Anyway, the next step is you must open up a terminal. A lot of people don't know this, but MacOSX is a Unix-like operating system (unlike older versions of Mac operating systems) based off of *BSD. Anyway, you need to get a Unix prompt from your Mac. To do this you need to open up the "Terminal" program. You can find this by going to "Finder" and clicking on the "Applications" icon, then the "Utilities" icon, and then the "Terminal" icon.

Next you'll want to "change directory" into the directory where the software uncompressed to using the cd command. So for example, if you had downloaded Ringtone Tools 2.23, you'd probably type:

cd ringtonetools-2.23

If you don't know the name of the directory you need to move to you can use the "ls" command to list files in the current directory or you can use the "Finder" to help.

To run the program, you should follow the instructions on the web page of the program you downloaded. For a quick example tho, if you wanted to use Ringtone Tools to convert a file called blah.rtttl into a file called blah.sckl, you could type:

./ringtonetools blah.rtttl blah.sckl

You'll notice the ./ before ringtonetools. This tells the Unix shell that the ringtonetools program is located in the directory you are currently in.

If you're still confused, please email me so I can make this document better.


I recently stopped giving out Solaris packages for my software using the Solaris package management programs and have changed to distributing simple .tar.gz files. For the .tar.gz files you can follow the instructions in the Linux section (except download the Solaris binaries instead). For the Sun packages (which simply have a .gz extension) you can simply type from the Unix prompt:

pkgadd -d myprogram-sol9-sparc-local.gz

This will install all files under /usr/local with the binaries always in /usr/local/bin. If you have a compiler on your system and would like to compile it, you can use the instructions in the "compile from source code" section.


To install the FreeBSD package files, simply download the FreeBSD package and type from a Unix prompt:

pkg_add myprogram.tgz

All programs get installed in the /usr/local directory where binaries go in /usr/local/bin. If you'd prefer to install from source code you can follow the instructions below.

Compiling From Sourcecode

This is probably the best option. You'll need to make sure you have a compiler and "make" program on your system. I highly recommend GNU CC and GNU make. I try to make all my program compile and work with other compilers/tools, but I'm not 100% positive they do. Microsoft compilers will most likely not work since they do things like replace strcasecmp with stricmp, altho you can surely try. Personally, I use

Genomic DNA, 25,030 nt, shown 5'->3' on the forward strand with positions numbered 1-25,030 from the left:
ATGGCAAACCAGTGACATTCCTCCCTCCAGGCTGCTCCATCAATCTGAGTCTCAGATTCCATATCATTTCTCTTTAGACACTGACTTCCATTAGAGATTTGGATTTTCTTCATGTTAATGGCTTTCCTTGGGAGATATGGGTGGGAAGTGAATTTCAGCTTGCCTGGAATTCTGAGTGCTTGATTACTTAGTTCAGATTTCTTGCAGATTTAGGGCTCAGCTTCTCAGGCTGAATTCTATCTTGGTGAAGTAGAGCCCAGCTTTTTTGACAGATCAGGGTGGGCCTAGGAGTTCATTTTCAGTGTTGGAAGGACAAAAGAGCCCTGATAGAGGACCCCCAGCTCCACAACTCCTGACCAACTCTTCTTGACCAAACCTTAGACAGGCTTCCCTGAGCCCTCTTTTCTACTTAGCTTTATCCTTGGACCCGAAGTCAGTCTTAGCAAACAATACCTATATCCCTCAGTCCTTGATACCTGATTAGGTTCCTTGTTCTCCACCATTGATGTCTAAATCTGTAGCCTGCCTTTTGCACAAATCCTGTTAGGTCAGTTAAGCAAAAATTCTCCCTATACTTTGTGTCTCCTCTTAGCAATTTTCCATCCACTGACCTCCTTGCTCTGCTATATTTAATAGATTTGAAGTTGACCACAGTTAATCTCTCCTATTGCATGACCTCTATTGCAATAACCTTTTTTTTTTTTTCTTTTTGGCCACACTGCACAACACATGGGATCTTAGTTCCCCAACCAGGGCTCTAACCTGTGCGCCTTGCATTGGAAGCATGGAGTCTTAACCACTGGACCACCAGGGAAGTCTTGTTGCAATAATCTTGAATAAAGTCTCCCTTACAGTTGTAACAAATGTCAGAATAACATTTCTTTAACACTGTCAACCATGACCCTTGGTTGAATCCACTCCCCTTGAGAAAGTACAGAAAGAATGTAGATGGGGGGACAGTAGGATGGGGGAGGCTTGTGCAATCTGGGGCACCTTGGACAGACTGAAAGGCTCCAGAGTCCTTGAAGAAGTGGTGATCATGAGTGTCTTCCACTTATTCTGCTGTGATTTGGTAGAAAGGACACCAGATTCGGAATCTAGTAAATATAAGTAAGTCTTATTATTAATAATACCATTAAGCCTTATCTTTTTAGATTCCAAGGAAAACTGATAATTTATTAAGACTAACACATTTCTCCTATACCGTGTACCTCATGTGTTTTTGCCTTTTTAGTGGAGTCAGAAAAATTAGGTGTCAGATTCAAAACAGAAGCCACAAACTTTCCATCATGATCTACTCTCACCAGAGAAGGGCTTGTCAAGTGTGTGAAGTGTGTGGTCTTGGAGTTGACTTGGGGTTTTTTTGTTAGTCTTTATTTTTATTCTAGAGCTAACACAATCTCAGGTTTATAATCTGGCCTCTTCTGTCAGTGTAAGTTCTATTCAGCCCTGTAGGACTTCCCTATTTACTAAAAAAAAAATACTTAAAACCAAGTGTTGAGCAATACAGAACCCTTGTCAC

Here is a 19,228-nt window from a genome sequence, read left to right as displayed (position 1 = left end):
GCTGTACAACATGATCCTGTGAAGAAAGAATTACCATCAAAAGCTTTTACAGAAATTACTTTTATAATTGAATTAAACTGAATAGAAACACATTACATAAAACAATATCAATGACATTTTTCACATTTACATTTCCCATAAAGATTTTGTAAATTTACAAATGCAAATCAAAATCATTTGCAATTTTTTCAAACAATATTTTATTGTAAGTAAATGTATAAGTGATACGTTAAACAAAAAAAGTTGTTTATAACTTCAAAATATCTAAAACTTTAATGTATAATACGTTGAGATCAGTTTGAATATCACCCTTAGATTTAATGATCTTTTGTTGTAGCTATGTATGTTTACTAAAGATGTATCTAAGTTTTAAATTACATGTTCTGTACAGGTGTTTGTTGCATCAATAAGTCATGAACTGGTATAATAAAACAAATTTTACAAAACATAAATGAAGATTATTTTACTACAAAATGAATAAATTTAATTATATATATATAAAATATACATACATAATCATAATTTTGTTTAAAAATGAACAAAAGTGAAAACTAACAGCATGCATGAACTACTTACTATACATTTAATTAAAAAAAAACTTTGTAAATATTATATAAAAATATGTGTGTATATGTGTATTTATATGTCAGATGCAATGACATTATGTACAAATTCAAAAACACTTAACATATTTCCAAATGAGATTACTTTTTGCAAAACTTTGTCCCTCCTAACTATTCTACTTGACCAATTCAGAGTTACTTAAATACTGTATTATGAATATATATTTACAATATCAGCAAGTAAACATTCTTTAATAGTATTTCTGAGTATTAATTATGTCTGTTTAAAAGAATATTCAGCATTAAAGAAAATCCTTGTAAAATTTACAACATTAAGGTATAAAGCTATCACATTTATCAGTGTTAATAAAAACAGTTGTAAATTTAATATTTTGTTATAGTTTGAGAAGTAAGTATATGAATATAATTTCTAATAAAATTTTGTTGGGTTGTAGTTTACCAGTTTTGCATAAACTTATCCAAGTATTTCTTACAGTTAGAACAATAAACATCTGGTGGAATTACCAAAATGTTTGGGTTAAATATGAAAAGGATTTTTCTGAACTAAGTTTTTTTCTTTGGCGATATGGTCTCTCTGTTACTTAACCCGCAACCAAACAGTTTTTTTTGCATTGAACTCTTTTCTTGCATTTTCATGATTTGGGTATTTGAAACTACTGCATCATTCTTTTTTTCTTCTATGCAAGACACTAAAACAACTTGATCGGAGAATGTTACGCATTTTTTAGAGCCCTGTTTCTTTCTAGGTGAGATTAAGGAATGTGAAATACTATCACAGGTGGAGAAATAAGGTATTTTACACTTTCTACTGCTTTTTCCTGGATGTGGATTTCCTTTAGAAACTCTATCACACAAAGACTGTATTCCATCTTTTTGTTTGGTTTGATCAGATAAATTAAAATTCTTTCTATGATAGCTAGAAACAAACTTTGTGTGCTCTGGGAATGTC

MingW GCC compiler to compile on Windows. I do have a weird issue with a lot of the programs with Sun's "make" program. It will compile it, but something in my Makefile won't let it be copied to the root directory. You'll have to move it out of the src directory (if there is one) yourself.

Note: If you don't have a compiler, the gcc compiler is offered for many operating systems. Simply install gcc on your system and you should be in good shape.

First step to compiling is downloading the source code. After downloading the source tar.gz file, you need to untar it. Go to a command promopt and type:

tar xvzf myprogram.tar.gz

or if on a Unix system that doesn't have GNU tar/gz, type:

gzip -dc myprogram.tar.gz | tar xvf -

Obviously you need to replace "myprogram.tar.gz" with the name of the file you downloaded. Next you need to "change directories" into the directory that was created after untarring, so next you'll type:

cd myprogram

Again, you need to replace "myprogram" with the actual directory that was newly created. Next step is to build an executable from the source code. Simply type:


I know a lot of newer Unix programs have configure scripts, but I tend not to need them. I only have a couple programs that use OS specific libraries, and those typically will autodetect the OS in the Makefiles anyway. If they don't work, you might have to modify the Makefiles. If you're compiling Ringtone Tools or Naken Chat, you can turn some features on and off by changing the Makefiles. If you're compiling Naken Chat you can change the default language of the chat using the "make" program. I have decent docs for that on the Naken Chat homepage.

If you didn't get any errors, you're done. If you did get errors, please email me so I can fix them. Anyway, most of these programs are also "installable" on Unix boxen. In my case, installing only means the executable is copied to /usr/local/bin. You can install these programs by typing:

make install

To do this you probably need to be the "root" user. If you'd like to uninstall, some of these programs can be removed by typing:

make uninstall

Anyway, I think that's all you need to know to compile. If you have any questions please email me so I can update this file to make it more clear.

Copyright 1997-2014 - Michael Kohn